Beethoven and Tchaikovsky are my symphonic influence. Arsenio Rodriguez, Cachao, my father – Alfonso Panama, and Machito are my Afro-Cuban music influence. Cuban Pete and the Palladium dancers who attended my parents’ barbecues are my dance influences. Looking in the mirror and seeing the mistakes I made through my own eyes is the influence of wisdom, which in-turn keeps me wanting to be sharp in wisdom as an instructor because there’s a difference between a “wise” instructor versus an academically smart instructor. The wise instructor has the wisdom to value academics and know how to apply them, the academically smart instructor knows only data and figures, but lacks the wisdom to know the value of this knowledge.

4. You have stated in “La Época” that “Salsa has become the accessible name for all salsa rhythms, salsa is an experience, salsa is a community”, but what do you think is more important for a salsa dancer to know at a basic level about the different rhythms of salsa, what are the basic distinctions that he must recognize?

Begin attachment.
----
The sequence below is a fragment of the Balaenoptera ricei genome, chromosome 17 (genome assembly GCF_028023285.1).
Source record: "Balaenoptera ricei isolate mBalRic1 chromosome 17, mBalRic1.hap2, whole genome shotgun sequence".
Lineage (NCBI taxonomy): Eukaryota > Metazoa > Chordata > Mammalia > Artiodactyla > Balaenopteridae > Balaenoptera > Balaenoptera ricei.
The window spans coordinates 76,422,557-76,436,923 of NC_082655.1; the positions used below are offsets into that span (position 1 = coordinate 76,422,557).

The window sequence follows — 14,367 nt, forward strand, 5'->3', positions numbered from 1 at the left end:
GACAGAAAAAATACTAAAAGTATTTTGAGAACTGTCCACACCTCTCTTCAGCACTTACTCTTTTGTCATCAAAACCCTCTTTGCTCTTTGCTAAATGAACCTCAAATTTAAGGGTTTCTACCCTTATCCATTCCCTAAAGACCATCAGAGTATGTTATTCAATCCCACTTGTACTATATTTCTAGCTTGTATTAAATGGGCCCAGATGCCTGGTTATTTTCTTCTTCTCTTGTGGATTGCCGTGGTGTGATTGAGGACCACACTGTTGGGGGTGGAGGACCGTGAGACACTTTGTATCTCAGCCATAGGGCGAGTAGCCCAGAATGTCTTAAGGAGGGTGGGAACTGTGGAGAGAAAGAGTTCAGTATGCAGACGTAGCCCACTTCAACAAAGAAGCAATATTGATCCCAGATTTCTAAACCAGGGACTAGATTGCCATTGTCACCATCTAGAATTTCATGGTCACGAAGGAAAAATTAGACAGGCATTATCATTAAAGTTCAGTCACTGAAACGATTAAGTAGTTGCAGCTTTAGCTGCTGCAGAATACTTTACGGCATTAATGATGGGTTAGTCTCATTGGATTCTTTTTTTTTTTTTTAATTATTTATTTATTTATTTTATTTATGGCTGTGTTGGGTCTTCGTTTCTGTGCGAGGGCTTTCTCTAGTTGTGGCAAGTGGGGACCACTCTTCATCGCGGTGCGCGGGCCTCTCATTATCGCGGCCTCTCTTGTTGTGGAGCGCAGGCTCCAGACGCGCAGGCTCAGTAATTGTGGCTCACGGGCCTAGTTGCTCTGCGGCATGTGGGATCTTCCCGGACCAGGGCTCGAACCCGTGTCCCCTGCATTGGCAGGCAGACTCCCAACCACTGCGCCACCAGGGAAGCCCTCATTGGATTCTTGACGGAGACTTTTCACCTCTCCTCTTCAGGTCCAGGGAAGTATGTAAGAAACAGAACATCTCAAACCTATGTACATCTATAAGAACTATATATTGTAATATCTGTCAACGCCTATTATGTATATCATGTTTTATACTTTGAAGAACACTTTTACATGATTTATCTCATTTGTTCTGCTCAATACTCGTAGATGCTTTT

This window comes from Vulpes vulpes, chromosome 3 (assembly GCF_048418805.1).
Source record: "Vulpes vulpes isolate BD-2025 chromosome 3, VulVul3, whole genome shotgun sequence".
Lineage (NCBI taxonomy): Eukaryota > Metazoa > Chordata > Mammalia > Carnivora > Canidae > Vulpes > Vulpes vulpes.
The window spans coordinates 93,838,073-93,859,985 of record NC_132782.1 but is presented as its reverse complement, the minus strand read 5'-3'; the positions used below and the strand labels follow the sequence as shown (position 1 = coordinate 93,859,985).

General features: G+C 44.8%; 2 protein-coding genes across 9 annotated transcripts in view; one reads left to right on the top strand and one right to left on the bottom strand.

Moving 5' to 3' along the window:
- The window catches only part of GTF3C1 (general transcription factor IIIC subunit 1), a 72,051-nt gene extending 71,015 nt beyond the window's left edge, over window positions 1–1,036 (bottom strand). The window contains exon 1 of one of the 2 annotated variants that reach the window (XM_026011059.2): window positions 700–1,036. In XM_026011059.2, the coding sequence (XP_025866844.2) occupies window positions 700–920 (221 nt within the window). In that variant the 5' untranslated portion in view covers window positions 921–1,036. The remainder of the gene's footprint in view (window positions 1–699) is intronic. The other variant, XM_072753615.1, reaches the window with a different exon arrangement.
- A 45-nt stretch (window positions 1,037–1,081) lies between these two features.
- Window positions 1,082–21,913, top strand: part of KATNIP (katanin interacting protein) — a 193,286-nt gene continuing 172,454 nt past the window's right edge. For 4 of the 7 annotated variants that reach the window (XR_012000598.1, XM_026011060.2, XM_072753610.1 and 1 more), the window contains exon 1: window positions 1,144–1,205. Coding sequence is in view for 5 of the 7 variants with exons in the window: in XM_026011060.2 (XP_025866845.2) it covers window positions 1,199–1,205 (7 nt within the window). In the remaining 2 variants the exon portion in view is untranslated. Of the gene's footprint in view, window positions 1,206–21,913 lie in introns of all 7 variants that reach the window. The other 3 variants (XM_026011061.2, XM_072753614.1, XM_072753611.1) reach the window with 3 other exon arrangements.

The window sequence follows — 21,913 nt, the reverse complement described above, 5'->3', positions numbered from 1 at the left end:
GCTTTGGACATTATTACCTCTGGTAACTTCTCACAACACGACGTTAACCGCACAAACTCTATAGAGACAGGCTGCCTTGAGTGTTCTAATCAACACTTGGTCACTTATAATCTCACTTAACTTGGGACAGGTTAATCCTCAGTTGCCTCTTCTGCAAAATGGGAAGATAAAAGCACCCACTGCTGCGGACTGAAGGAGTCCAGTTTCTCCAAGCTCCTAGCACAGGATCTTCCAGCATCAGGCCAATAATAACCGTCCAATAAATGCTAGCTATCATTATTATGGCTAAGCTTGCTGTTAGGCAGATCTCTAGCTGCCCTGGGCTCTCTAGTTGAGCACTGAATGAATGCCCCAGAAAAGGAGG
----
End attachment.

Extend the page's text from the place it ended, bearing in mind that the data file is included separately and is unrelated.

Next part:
Great question – a common question. The best answer is this: we can’t force anyone to learn something; each instructor, performer, social dancer has a different pace of learning and a different motive. Some just don’t care to learn more than turns and combinations. There is much more to “Salsa” than rhythms, there is the structure of Latin music, each instrument and the pattern of each, the ups and downs, knowing how to distinguish a Mambo from a Son-Montuno and so much more. It’s more than just rhythms; one can’t understand the rhythms without a thorough backbone knowledge of clave syncopation.